Water from plants: naturally healthy, naturally sweet and a future $2 billion business
The success of coconut water – which has surged from zero in 2006 to an almost $1 billion (€750 million) business in North America and Europe by 2013 – is just the first step in a massive emerging trend: healthy, natural, naturally sweet and sustainable waters taken directly from plants.
Extraction and packaging innovations that prolong shelf life mean that consumer can now experience the subtly sweet taste of plant water taken directly from maple trees and birch trees. With the right marketing and distribution strategies, these new waters will be a $2 billion (€1.5 billion) business by 2025.
Like coconut water, maple and birch waters offer benefits that make them perfect options for health-conscious consumers:
1. Naturally healthy with a positive nutritional profile
2. Naturally sweet – no sugar need be added
3. Can be sustainably sourced with little constraint on volumes
With natural benefits like these, plant waters have no need for health claims. Sales of coconut water have been surging for five years – with no health claims. The driver is consumers’ desire for drinks that are “naturally functional” and have no added sugar. In fact “naturally functional” is the biggest driver in the industry (see https://www.new-nutrition.com/report/showReport/1095 ).
1. Maple water
Maple trees are known as the source of maple syrup (a major business in Canada). But they also yield maple water which, like coconut water, is naturally rich in vitamins, minerals and 46 antioxidants. It also has an inherently sweet taste – and overall a taste profile that gets a higher score than coconut water in consumer research, although the sugar content is only 2%-3%.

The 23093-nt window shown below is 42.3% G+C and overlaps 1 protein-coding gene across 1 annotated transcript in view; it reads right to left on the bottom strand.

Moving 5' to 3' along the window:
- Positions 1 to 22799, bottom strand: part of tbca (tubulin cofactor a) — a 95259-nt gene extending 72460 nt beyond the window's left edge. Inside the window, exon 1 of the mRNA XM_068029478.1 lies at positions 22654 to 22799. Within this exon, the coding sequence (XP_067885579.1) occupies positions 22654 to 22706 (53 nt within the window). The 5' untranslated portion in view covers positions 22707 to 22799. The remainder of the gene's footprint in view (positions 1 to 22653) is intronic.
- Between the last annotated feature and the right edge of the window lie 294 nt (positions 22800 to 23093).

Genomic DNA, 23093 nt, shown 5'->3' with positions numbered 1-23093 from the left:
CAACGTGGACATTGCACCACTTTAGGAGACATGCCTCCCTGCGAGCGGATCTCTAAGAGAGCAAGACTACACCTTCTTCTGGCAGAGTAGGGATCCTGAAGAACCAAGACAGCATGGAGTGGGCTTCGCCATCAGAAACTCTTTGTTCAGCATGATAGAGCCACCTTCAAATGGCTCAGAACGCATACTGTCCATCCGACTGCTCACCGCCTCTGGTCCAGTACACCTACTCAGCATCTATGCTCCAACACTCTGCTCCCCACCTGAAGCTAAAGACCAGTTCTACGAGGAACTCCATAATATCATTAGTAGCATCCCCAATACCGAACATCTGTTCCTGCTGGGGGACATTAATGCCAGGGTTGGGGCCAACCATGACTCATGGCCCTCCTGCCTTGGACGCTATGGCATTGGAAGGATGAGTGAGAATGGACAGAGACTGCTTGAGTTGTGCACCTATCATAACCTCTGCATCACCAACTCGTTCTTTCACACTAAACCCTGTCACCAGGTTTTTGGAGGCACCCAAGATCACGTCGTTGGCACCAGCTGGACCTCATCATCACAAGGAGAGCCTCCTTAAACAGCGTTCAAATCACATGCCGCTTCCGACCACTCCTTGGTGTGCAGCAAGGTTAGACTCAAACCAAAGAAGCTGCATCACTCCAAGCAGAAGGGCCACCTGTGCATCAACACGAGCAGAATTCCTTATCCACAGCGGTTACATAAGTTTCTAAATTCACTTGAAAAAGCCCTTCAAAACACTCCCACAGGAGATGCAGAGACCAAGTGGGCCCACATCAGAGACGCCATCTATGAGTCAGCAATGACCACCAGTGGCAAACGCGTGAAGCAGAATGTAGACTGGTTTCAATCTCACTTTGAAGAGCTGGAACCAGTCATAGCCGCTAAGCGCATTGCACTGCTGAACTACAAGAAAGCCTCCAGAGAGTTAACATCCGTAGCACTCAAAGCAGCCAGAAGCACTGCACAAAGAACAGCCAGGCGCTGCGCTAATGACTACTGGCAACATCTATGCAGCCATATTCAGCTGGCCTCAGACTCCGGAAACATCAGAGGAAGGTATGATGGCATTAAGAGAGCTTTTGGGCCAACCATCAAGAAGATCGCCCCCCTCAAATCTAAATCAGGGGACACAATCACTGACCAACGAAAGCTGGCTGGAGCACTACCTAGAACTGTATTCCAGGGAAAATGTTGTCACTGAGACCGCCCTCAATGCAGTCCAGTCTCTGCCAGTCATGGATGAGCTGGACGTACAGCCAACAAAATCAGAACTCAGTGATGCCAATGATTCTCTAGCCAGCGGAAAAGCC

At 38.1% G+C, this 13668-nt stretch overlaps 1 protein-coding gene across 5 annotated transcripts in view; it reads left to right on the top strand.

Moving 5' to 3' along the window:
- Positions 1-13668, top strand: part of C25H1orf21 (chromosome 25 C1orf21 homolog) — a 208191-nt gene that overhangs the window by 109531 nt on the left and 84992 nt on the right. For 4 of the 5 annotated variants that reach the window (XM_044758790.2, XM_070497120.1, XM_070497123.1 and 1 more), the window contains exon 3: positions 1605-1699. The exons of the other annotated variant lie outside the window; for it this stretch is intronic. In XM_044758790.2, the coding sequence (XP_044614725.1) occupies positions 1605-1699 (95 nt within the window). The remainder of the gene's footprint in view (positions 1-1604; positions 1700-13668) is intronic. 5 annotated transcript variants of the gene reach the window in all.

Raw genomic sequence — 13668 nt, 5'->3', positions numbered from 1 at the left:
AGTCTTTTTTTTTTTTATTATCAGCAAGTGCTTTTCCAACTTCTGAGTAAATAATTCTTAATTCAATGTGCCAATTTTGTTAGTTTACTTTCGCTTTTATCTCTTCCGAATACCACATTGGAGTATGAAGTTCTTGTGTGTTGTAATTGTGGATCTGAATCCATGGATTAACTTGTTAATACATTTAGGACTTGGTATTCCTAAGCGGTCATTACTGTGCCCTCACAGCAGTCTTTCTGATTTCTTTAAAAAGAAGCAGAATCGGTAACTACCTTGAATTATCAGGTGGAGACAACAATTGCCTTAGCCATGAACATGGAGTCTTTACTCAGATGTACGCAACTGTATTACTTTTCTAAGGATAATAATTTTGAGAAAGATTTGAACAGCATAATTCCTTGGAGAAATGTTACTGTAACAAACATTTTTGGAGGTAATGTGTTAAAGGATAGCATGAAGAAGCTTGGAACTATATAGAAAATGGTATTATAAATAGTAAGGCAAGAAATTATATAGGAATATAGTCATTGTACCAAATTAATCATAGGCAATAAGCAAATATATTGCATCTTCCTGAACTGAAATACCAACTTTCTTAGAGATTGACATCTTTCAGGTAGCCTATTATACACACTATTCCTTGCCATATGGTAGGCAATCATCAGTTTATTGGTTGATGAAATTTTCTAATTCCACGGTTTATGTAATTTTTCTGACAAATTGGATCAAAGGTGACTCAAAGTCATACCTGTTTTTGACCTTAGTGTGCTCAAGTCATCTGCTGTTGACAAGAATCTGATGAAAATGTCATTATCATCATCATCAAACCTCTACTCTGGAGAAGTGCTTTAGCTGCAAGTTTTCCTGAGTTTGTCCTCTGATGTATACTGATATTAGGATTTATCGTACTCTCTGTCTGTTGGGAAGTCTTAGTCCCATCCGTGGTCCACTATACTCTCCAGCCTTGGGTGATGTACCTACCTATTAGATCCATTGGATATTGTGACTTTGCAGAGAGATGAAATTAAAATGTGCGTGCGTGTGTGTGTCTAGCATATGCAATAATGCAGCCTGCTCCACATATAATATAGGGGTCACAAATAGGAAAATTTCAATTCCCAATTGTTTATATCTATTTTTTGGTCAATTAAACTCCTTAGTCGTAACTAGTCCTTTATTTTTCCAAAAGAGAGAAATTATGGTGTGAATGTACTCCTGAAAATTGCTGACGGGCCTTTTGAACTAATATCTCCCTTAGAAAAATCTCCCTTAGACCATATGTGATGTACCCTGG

A trio of Canadian entrepreneurial brands – Oviva, Seva and Maple 3 – are developing the market. But maple waters ability to rival coconut water is dependent on these brands applying the same lessons that coconut water learned – focusing initially on single-serve packs and upscale distribution and pricing.
2. Birch sap
Birch sap is produced by birch trees every year in early spring and is harvested as a health drink in countries including Japan, Korea, Scandinavia and Eastern Europe.
Birch sap is high in vitamins and minerals, including vitamin C, potassium, manganese and thiamin.
The sap is completely clear and slightly sweet, containing 1%-1.5% sugars. The sugars are fructose and xylitol.
Brands such as Finland’s Nordic Koivu and Denmark’s Sealand Birk are developing the consumer market.
It’s rare in our industry that the emergence future market can be seen so clearly. The question will be whether existing companies will have the courage to act as pioneers, or whether – as happened with coconut water and most other success stories of the last 20 years – its entrepreneurial start-ups which will reap the benefit.
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